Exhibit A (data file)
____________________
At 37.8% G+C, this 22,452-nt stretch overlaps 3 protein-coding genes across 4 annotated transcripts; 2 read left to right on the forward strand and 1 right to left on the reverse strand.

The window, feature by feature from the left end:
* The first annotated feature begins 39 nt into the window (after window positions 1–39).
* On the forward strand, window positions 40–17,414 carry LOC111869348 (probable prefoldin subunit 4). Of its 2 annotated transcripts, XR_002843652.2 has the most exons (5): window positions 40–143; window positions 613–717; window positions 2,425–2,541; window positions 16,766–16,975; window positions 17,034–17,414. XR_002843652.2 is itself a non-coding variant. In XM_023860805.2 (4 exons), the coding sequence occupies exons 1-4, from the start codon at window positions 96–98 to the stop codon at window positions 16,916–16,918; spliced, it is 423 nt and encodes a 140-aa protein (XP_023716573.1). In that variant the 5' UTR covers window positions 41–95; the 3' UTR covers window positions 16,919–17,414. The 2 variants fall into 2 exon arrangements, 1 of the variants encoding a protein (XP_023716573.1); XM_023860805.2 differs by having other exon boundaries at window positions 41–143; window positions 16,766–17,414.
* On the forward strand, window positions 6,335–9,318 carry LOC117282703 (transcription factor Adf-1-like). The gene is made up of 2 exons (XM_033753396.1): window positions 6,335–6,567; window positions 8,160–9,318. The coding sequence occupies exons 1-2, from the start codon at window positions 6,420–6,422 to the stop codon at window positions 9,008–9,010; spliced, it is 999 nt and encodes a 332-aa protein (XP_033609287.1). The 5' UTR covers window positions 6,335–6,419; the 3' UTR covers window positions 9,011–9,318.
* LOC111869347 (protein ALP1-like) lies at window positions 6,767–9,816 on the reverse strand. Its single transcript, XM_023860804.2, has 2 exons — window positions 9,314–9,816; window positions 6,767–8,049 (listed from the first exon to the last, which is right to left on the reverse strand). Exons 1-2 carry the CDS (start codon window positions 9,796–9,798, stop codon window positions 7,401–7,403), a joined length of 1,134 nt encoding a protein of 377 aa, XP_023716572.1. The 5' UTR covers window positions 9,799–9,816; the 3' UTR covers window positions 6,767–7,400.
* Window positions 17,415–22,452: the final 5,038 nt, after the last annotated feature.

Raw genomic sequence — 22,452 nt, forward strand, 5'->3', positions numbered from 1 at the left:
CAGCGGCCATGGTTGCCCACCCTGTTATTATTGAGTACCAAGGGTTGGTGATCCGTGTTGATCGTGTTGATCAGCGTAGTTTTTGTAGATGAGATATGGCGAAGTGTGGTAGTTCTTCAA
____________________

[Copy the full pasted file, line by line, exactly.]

At 37.8% G+C, this 22,452-nt stretch overlaps 3 protein-coding genes across 4 annotated transcripts; 2 read left to right on the forward strand and 1 right to left on the reverse strand.

The window, feature by feature from the left end:
* The first annotated feature begins 39 nt into the window (after window positions 1–39).
* On the forward strand, window positions 40–17,414 carry LOC111869348 (probable prefoldin subunit 4). Of its 2 annotated transcripts, XR_002843652.2 has the most exons (5): window positions 40–143; window positions 613–717; window positions 2,425–2,541; window positions 16,766–16,975; window positions 17,034–17,414. XR_002843652.2 is itself a non-coding variant. In XM_023860805.2 (4 exons), the coding sequence occupies exons 1-4, from the start codon at window positions 96–98 to the stop codon at window positions 16,916–16,918; spliced, it is 423 nt and encodes a 140-aa protein (XP_023716573.1). In that variant the 5' UTR covers window positions 41–95; the 3' UTR covers window positions 16,919–17,414. The 2 variants fall into 2 exon arrangements, 1 of the variants encoding a protein (XP_023716573.1); XM_023860805.2 differs by having other exon boundaries at window positions 41–143; window positions 16,766–17,414.
* On the forward strand, window positions 6,335–9,318 carry LOC117282703 (transcription factor Adf-1-like). The gene is made up of 2 exons (XM_033753396.1): window positions 6,335–6,567; window positions 8,160–9,318. The coding sequence occupies exons 1-2, from the start codon at window positions 6,420–6,422 to the stop codon at window positions 9,008–9,010; spliced, it is 999 nt and encodes a 332-aa protein (XP_033609287.1). The 5' UTR covers window positions 6,335–6,419; the 3' UTR covers window positions 9,011–9,318.
* LOC111869347 (protein ALP1-like) lies at window positions 6,767–9,816 on the reverse strand. Its single transcript, XM_023860804.2, has 2 exons — window positions 9,314–9,816; window positions 6,767–8,049 (listed from the first exon to the last, which is right to left on the reverse strand). Exons 1-2 carry the CDS (start codon window positions 9,796–9,798, stop codon window positions 7,401–7,403), a joined length of 1,134 nt encoding a protein of 377 aa, XP_023716572.1. The 5' UTR covers window positions 9,799–9,816; the 3' UTR covers window positions 6,767–7,400.
* Window positions 17,415–22,452: the final 5,038 nt, after the last annotated feature.

Raw genomic sequence — 22,452 nt, forward strand, 5'->3', positions numbered from 1 at the left:
CAGCGGCCATGGTTGCCCACCCTGTTATTATTGAGTACCAAGGGTTGGTGATCCGTGTTGATCGTGTTGATCAGCGTAGTTTTTGTAGATGAGATATGGCGAAGTGTGGTAGTTCTTCAA